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United States v. Peters

United States District Court, D. Connecticut

January 29, 2019




         On December 14, 2018, Norman Peters (“Defendant”) moved to suppress evidence of cocaine seized during a motor vehicle stop by police officers from the Stamford Police Department on April 1, 2016. Defendant's Motion to Suppress, dated Dec. 14, 2018 (“Suppression Mot.”), ECF No. 43. Mr. Peters challenges both the validity of the stop and the reasonableness of the search subsequently undertaken, which resulted in finding the cocaine.

         On January 16, 2019, the Government filed its opposition to Mr. Peters's suppression motion. Government's Opposition to Suppression Mot., dated Jan. 16, 2019 (“Gov't Opp.”), ECF No. 57.

         On January 24, 2019, the Court conducted an evidentiary hearing and held argument on the motion. Minute Entry, dated Jan. 24, 2019, ECF No. 60.

         For the following reasons, the motion to suppress is DENIED.


         A. Findings of Fact[1]

         This case is part of a larger investigation and prosecution into a drug trafficking conspiracy allegedly operated by Bobby Gutierrez, coordinated by the Drug Enforcement Administration (“DEA”), in partnership with state and local law enforcement agencies- including the Stamford Police Department. See Notice of Related Case, dated Sept. 6, 2018, ECF No. 10. That investigation resulted in the prosecution of nine defendants, including Mr. Gutierrez, who pleaded guilty to two counts before this Court on November 21, 2016 and was sentenced to 160 months imprisonment on May 8, 2017. See United States v. Gutierrez, No. 16-cr-114 (VAB), ECF Nos. 145, 308.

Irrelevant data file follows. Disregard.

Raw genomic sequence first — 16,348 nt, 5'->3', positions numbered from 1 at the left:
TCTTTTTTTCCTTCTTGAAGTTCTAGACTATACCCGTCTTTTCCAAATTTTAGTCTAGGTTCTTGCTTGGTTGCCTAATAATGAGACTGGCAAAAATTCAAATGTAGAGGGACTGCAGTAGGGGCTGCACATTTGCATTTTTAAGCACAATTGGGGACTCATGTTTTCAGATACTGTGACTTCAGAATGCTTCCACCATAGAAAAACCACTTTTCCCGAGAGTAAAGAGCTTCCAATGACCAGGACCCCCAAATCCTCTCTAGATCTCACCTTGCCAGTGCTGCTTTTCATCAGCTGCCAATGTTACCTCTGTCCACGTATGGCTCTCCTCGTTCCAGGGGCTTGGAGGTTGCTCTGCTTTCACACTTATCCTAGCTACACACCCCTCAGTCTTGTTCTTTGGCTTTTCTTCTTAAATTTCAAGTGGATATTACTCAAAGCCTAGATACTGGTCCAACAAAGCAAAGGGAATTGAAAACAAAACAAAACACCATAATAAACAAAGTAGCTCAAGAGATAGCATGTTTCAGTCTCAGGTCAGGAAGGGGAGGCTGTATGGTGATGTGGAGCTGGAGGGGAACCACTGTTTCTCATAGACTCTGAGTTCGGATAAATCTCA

DEA agents intercepted wire and electronic communications by Mr. Gutierrez under Title III warrants approved by United States District Judge Stefan R. Underhill on March 10, 2016 and March 16, 2016.[2]

         On April 1, 2016, law enforcement officers involved in the wiretap investigation intercepted a phone call to Mr. Gutierrez's cell phone from the number (646) 887-5350, made by a person who identified himself as “Ski.” “Ski”, a known alias for Mr. Peters, had used this telephone number before. Mr. Peters had become known to the law enforcement officers as someone involved in drug trafficking, as he had previously been convicted for sale of narcotics.

         The monitored call led the officers to believe that Mr. Peters was arranging a drug sale:

PETERS: This is Ski. What up?
GUTIERREZ: What up? Oh, oh okay, I know. What's going on with you?
PETERS: Ain't shit. You around?
GUTIERREZ: Yeah, what's good?
PETERS: Shit, I'm about to be out there in, like, but I'm almost out there. But I'm about to go eat first. So like 45 minutes.
GUTIERREZ: Alright, what exit you going to be on?
PETERS: Uh, 14.
PETERS: Alright.

         Transcript of Call No. 467, admitted as Gov't Ex. 1. From this conversation, the officers understood that a drug sale was likely to occur. DEA Special Agent Ryan McHugh testified that the reference to the exit number, 14, related to the amount of cocaine being purchased: fourteen grams of cocaine.